Scottish independence: ‘Third way’ is a minefield

The “permitted participant” role which the CBI has formally taken up on the No side of the referendum campaign has already been at the centre of controversy.

Head of the CBI, John Cridland. Picture: Toby Williams

This is a third category of campaign group which can operate outside the lead organisations – Yes Scotland and Better Together – and the political parties.

The registration as a non-party participant allows the CBI to spend up to £150,000 on campaigning during the regulated campaign period.

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Electoral law puts limits on what can be spent on either side of the independence campaign, including the various organisations’ outlay on such expenditure as advertising, mailshots, rallies, temporary paid staff, media relations and transport.

It is understood that no CBI money is earmarked to influence the campaign.

Election law requires registration and detailed returns on donations by any individual or organisation spending more than £10,000.

It is believed that the registration of the CBI, dated Thursday 16 April, ensures the organisation stays within electoral law if it stages events such as dinners with pro-union speakers.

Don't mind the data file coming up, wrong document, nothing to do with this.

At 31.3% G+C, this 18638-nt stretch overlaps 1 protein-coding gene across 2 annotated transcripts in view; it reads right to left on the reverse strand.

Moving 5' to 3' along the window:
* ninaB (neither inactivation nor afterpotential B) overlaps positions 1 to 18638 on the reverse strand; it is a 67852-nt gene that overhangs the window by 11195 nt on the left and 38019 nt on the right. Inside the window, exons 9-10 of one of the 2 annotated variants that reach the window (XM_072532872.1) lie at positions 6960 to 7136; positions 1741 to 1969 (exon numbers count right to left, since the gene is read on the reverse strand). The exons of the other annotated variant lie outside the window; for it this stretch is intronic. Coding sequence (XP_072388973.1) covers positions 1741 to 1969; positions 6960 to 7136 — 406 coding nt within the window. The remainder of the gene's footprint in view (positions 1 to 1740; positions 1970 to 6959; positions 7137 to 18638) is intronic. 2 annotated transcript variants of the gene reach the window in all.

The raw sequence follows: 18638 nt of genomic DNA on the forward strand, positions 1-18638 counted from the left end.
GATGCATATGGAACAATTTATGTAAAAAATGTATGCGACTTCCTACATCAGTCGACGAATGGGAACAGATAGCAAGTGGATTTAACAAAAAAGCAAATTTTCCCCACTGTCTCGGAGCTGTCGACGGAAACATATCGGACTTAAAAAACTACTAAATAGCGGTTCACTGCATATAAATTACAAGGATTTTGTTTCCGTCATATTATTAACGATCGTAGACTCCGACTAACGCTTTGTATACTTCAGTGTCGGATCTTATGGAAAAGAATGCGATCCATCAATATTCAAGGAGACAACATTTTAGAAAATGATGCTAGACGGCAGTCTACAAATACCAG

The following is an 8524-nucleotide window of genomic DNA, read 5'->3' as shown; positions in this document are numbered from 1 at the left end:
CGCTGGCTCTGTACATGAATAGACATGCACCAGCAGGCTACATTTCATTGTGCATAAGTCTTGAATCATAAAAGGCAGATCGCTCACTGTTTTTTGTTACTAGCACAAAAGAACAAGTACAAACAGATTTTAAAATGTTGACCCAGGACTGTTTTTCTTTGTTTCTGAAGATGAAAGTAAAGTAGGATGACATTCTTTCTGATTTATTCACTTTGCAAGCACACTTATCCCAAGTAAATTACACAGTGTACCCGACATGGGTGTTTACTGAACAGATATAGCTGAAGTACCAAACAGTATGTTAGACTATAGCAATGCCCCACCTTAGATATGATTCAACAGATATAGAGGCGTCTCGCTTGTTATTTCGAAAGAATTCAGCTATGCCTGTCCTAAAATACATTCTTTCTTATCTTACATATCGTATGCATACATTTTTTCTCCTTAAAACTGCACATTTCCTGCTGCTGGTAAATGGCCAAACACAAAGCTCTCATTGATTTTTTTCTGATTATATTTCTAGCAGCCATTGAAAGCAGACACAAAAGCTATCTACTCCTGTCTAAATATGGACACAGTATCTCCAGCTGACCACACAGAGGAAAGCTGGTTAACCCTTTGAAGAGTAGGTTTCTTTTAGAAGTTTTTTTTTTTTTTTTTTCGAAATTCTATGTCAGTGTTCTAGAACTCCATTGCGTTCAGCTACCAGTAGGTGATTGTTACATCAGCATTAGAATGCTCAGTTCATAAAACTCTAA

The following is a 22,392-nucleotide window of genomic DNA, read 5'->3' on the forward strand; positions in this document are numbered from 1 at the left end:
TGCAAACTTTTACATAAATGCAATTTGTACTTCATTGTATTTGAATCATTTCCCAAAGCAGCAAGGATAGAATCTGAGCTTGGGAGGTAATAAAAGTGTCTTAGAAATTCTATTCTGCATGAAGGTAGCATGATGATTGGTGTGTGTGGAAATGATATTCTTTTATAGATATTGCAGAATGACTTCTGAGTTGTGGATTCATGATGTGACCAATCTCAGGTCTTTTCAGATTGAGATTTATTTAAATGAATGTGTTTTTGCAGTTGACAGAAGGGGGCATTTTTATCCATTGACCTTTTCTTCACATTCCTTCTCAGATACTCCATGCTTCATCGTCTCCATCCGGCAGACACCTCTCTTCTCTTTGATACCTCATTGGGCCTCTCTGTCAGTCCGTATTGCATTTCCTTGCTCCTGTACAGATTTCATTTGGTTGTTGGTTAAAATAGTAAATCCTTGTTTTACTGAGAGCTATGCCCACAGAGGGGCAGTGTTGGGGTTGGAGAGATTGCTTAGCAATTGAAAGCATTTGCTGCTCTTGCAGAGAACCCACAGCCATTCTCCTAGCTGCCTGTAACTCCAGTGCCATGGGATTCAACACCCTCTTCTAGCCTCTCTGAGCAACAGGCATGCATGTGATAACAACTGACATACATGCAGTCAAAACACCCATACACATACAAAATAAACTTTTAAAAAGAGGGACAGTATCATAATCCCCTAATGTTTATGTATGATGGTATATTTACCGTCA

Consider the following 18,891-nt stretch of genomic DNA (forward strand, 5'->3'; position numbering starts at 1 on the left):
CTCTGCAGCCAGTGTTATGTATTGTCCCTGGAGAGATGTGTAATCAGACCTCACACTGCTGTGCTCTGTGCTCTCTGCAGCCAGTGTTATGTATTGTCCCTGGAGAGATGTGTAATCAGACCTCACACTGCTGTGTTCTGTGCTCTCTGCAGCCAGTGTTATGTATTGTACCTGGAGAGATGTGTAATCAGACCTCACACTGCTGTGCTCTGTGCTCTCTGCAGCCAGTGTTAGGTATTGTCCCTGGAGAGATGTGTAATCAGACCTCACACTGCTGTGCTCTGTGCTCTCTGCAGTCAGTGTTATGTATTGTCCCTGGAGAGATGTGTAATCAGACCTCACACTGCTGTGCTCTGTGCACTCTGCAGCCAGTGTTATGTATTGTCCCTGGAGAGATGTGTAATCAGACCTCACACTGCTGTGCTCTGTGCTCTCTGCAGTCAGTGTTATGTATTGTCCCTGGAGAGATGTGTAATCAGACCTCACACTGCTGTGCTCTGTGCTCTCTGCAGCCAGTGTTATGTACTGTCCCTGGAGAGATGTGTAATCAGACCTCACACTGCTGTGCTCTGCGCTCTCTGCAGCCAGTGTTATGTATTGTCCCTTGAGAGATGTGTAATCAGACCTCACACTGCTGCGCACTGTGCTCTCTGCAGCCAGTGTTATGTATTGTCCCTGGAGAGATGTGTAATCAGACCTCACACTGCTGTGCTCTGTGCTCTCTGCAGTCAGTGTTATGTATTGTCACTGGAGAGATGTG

That could include the annual CBI Scotland dinner, which usually takes place at the start of September, just ahead of the referendum.

There have already been fears the permitted participant role could be open to abuse by both sides.

MSPs voiced concerns last year that “multiple, dummy organisations” could be set up under this guise by individuals backing ether side to pump in more cash if limits have been reached.

Both lead campaigns, along with the political parties who back them, have a limit of about £3 million in the restricted period.

The Yes side is already well over this level of funding after the £3m it has reportedly received from the lottery winners Colin and Chris Weir, as well as the £1m bequest of late Makar Edwin Morgan.

However, much of this money may have been spent before the restricted period kicks in.

The No campaign has also secured major donations, including £500,000 from oil magnate Ian Taylor.

Existing rules mean that if any “co-ordination” takes place between the lead campaigns and other bodies, then the latter would be judged to be part of the main campaigns and not a separate entity, by electoral chiefs.

Better Together campaign chief Blair McDougall told Holyrood’s referendum committee last year that he did not “anticipate” that there would be separate pro-union campaigns which would be set up as permitted participants outside the official Better Together umbrella.

He added: “In terms of concerns we have, the main one is how do you balance ensuring that dummy organisations aren’t set-up.”

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